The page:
Ruby Build a Todo List Application with Rails 4 Build a Todo List Application with Rails 4 Cleaning Up Our Code

Ralph Johnson
Ralph Johnson
10,408 Points

I gotta understand this, and I don't yet (fuzzy)

before_action :find_todo_list . I understand the "before_action" part. No problem.

But I can't recall what the colon is for, and it appears all over the code for this app (text in red, preceded by a colon). I get that in every case it's calling some method--but I don't remember what's special about these particular method calls being preceded by a colon. A scope issue? Global variable, maybe? Can't recall, and I obviously need to know it.

Can somebody refresh my memory?

4 Answers

Maciej Czuchnowski
Maciej Czuchnowski
36,430 Points

This is called a symbol in Ruby. Why do we use them this way in Rails? There's probably an answer somewhere, but in general, like most things in Rails - that's the convention.

Ralph Johnson
Ralph Johnson
10,408 Points

Thanks for your quick response, Maciej -- I have to re-read some documentation on symbols.

I remember it from working with hashes, but that was just writing Ruby code.

In rails, things jump back and forth between files so often that my head is spinning trying to keep up with the cause-effect relationships. So much happens "behind the scenes." I wish the treehouse staff would spend one whole session simply explaining the file relationships that are created when you type "rails generate [scaffold, model, controller, etc]," and how those files relate to one another. It would make things easier to follow. Do you know if there's a resource where the rails file/directory structure is explained, say, in a block diagram?

Maciej Czuchnowski
Maciej Czuchnowski
36,430 Points

There is a more detailed online ebook (free to read as html, paid if you want a pdf or epub):

http://rails-4-0.railstutorial.org/book

Perhaps you will get some 'a-ha!' moments from it. The link above is the Rails 4.0 version (used in Odot) with RSpec. The newest edition uses newer Rails and different testing framework. There is also a book from Pragmatic Bookshelf which has some explanations on how things work behind the scenes.

Ralph Johnson
Ralph Johnson
10,408 Points

I started that rails tutorial a couple weeks ago and dropped it because mid-tutorial it shifted from Ruby 1.9.3 (and rails 3.something) to Ruby 2.0 and rails 4 --I wasn't even able to go back and revisit previous text because it had all been changed. Also got bogged down in Bitbucket and Heroku errors, encryption key errors, etc (delays that prevented me from learning very much about rails). I'm on a PC so rvm isn't an option without some workarounds. Finally just dumped it all and installed Ruby 2.0 and Rails 4. I'll revisit the rails tutorial later. Thanks for that suggestion, though.

Do you know the name of the book from Pragmatic Bookshelf? They have a video tutorial that looks like it would be just what I'm after, but I don't have the $180 to take it right now. Couldn't find many rails-specific books, but maybe I just don't know what title I'm looking for.

Thanks again for your help.

Maciej Czuchnowski
Maciej Czuchnowski
36,430 Points

It's "Agile Web Development with Rails 4". Also, if you're on PC, go from Windows to Linux as soon as possible. Rails development under Windows is very painful and there isn't much support and help online because there are very few people who use Windows for this. To make sure you don't screw up your Windows installation, go for virtual machine with VMWare Player. It's free. Linux distros are also free. I personally use and prefer Ubuntu - lots of help from other users available online. Ruby and Rails work faster and I can follow all tutorials that use Mac (which is 99.9% of them), because Linux and Mac share the same terminal commands. RVM works like a breeze. You can also use Treehouse's dedicated virtual machines, although I have no idea how they work and how to use them.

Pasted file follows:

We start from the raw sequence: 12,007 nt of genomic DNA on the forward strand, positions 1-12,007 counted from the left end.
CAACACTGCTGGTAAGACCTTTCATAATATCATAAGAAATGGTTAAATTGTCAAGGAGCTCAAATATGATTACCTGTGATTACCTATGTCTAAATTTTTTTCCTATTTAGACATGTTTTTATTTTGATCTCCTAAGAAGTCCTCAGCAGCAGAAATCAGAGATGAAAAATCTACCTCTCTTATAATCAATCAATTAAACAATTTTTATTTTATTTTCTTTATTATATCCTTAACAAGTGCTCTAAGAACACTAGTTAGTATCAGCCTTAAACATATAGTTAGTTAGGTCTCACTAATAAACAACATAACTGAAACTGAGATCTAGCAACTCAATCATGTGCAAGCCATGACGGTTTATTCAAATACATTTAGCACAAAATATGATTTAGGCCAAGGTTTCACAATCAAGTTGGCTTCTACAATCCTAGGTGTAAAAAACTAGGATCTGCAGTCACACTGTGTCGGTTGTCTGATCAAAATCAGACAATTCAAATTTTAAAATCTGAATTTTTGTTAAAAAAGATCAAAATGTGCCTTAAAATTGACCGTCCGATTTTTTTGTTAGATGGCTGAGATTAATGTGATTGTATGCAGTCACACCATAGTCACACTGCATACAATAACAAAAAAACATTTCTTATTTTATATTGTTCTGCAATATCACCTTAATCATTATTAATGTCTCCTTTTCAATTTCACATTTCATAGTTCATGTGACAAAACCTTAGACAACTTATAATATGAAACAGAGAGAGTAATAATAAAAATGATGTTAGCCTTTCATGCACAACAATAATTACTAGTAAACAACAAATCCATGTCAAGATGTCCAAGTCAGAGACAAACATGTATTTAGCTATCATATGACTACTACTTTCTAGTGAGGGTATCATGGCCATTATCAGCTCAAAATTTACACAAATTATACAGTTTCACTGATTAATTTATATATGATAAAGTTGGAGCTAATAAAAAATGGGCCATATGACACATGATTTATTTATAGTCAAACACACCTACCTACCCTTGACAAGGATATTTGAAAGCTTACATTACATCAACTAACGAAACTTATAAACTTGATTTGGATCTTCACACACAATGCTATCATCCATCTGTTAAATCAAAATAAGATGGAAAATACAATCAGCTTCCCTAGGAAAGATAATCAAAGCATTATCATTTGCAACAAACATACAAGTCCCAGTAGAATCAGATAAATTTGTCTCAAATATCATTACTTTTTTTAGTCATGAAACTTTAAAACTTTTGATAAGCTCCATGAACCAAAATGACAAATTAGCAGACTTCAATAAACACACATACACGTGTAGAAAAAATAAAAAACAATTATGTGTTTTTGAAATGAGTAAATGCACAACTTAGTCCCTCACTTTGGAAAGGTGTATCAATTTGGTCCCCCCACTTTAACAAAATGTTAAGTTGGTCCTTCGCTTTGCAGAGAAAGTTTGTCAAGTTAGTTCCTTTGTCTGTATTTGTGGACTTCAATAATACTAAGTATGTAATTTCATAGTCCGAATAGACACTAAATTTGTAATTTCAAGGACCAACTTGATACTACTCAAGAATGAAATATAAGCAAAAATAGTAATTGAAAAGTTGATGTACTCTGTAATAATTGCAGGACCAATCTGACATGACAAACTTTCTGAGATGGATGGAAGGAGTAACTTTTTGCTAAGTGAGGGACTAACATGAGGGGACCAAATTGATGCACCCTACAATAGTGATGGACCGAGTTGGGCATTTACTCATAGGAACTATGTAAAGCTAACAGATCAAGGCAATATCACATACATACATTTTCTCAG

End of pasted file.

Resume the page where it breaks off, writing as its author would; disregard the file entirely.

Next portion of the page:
Ralph Johnson
Ralph Johnson
10,408 Points

Thanks once again for your help.

I have Ubuntu on my desktop machine but tried installing inside windows--that's resulted in a lot of system errors (in Ubuntu) that I don't know how to fix yet, and that's after going through a bunch of workarounds just to get it to install in the first place.

On the new (used) laptop I just bought, I installed Ubuntu in a new partition (which cut into my HD space quite a bit) and it installed without any errors. I tried the VM approach on the desktop machine (using Ubuntu on a USB stick) but it responds very slowly. I'd like to get the installation on my desktop working properly without re-partitioning the C drive, but it could take a while, and some research--some communication with users/experts online. I may end up going for the partitioned approach [sigh], and hope it doesn't mess with the Windows installation. Didn't seem to cause any problem with Windows on the laptop (though it does, now, boot to Ubuntu by default).

Thanks for responding, thanks for the book title, thanks for your patience with a newbie, and have a great day!

Maciej Czuchnowski
Maciej Czuchnowski
36,430 Points

You too. Wish you luck in your endeavors :)

Matthew Morris
Matthew Morris
11,321 Points

This was a long time ago, so you may have moved on, but Rails Tutorial now has a nice workspace already set up on cloud 9 which allows you to work in the exact same dev environment as the book and makes following along a breeze. I stopped around chapter 8 myself and decided to get a background with Treehouse before moving any further in the book, but it explains things very well and is a great resource for those able to follow along, which should be pretty much everyone now that the dev environment is consistent for all learners.